Following some hiccups, our physical CD distribution is gradually getting back to normal: click on the album links on our Albums page and hit the Amazon buying links to check. Download sales continue to be available via the usual services and you can also still stream our music as usual.
Thorne at the Stereo Society
Thorne at the Stereo Society
The Stereo Society was originally the private production studio of Mike Thorne. Starting in the late seventies, as his production career grew in the London and New York new wave/punk/rock+roll scenes, he gradually acquired a large amount of sound producing and modifying equipment thanks to his search for exotic new sounds. Guitars, effects pedals and synthesizers eventually climaxed in the purchase of a Synclavier in 1979, the first digital synthesizer to work in a commercial production environment and serial #6. In 1984, this grew into a complete hard-disk computer recorder, an integrated music production environment. In the old days, it was the drummer who had the muscles, partly from carrying all the kit around. Then, the keyboard/synthesizer players came out with a heavier workout routine. Finally, in the mid-eighties, it seemed that the producer was shouldering more than Atlas. It was time to give the equipment its own dedicated music studio and give the roadies a break.
The audio equipment was initially simply a collection of modules and a simple mixer, with no ambition beyond preparing a track for development in a larger, conventional studio. It all lived in Thorne’s basement under his downtown New York City loft. Everything, including the Synclavier, was portable and designed to move en masse to any studio where a particular album was being recorded, whether in London or New York City. The Synclavier crossed the Atlantic six times before finally setting into the Stereo Society in 1986.
The flip side of not going to an outside studio meant that the outside studio had to come to the Stereo Society. In 1987 we bought a Studer A80 24-track tape recorder. Although the convenience of the computer disk recording was far beyond that of conventional tape (since any recording made on a computer disk can be played back at any time, not just when the tape happens to be passing the playback head), we needed a physical link to the outside world. Thus many overdubs and huge vocals went onto China Crisis tracks in 1987 and, when they were working together in 1988, Thorne and Laurie Anderson hauled too many heavy multitrack tapes up and down the downtown blocks between their respective private studios. Once again, high technology was good for the physique.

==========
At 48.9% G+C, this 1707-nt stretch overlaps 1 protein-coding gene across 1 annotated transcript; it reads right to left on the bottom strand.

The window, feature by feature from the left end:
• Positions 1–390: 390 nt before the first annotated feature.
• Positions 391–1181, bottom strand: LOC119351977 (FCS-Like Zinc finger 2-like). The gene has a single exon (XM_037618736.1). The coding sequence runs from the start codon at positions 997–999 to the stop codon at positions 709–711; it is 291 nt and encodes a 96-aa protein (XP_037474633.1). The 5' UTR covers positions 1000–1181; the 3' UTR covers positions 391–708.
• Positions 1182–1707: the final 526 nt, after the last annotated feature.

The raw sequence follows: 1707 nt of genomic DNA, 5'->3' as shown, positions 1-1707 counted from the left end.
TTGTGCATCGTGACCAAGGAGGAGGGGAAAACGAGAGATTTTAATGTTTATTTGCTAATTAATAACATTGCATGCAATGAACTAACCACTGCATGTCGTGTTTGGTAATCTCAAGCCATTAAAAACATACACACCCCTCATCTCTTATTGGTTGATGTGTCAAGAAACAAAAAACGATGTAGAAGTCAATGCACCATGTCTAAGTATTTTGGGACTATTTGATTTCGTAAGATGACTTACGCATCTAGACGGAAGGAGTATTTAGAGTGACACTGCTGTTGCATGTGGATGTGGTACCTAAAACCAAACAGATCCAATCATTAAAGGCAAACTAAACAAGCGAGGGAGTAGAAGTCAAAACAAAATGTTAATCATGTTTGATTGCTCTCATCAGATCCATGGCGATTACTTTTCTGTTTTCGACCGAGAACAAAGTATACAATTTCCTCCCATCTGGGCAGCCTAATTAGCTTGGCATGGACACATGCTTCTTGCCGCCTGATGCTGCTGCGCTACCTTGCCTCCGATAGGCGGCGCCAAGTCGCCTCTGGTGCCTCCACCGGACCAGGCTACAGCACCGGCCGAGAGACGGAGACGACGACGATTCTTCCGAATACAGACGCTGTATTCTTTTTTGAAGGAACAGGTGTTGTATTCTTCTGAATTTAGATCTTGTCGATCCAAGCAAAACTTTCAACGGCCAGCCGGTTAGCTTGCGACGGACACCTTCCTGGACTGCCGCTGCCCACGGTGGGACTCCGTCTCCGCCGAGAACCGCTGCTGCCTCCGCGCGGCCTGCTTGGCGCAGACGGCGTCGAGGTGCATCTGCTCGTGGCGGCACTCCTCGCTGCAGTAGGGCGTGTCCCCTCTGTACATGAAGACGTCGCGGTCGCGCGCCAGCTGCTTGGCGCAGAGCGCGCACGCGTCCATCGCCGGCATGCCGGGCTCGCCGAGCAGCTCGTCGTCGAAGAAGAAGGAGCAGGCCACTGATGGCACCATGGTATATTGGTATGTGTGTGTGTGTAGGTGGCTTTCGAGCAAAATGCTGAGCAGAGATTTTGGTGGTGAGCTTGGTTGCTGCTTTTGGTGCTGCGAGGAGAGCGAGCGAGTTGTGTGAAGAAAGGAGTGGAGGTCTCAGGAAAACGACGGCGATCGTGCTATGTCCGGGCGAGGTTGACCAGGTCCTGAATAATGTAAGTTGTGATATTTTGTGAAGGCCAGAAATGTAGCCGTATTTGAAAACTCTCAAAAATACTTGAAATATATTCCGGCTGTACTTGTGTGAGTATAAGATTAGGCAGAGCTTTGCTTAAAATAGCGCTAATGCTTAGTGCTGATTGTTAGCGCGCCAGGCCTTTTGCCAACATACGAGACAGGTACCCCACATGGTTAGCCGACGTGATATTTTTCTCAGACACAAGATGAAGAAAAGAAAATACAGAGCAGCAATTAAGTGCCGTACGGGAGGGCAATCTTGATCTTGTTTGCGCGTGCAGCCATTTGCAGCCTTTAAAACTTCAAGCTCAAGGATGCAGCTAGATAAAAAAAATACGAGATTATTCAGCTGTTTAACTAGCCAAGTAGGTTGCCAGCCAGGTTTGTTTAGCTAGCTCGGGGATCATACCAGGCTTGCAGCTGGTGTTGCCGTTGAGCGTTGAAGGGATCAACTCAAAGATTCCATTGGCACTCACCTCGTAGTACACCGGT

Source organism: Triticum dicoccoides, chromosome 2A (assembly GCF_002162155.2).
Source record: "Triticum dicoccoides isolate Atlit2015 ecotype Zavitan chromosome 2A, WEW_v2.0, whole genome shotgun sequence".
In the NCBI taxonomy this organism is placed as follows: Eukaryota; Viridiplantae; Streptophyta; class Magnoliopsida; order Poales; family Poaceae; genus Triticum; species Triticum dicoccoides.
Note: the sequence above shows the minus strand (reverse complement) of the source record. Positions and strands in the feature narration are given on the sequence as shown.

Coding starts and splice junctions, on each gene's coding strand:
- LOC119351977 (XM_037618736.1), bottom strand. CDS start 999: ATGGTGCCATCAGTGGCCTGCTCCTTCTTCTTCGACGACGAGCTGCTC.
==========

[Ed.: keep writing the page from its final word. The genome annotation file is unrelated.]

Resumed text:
Automation (the ability for a mixer’s computer to remember and duplicate fader moves) arrived with a larger mixer in 1989, and the first independent recordings (with Hilly Kristal) began at the Stereo Society. Although the mixer was cheap and cheerful, the sound was good because the audio technology was quite basic, and the first mix survives as the long version of Mud. Four years later, the larger Amek Einstein started use as the main mixer, with 80 input faders, and it has been in use ever since.
Between 1994 and 1996, the studio focus shifted toward other media, and facilities for graphics, video and text processing were installed. We found ourselves able to do so many things: mix a 48-track rock+roll record, capture and edit broadcast-quality video, develop 3D animations, make complicated business plans and author Web sites. The final integration of multimedia and music was effected with this authoring of the Stereo Society Web site and the presentation of Stereo Society recordings for online audition and direct download. Although mail-order CD sales through our shopping cart are the staple, all tracks are available for direct download, and all may be auditioned through streaming RealAudio and mp3.
At the end of 2005, the studio and cottage record company were developing strongly, the ninth CD release is expected in the New Year, accompanied by a flurry of related music production.
In early 2006, the studio has evolved yet again, with the acquisition of a large ProTools system. This is expected to bring the music production integration back into focus in a way it hasn’t been since production demands outstripped the Synclavier in the late eighties.You’ll hear the results shortly.
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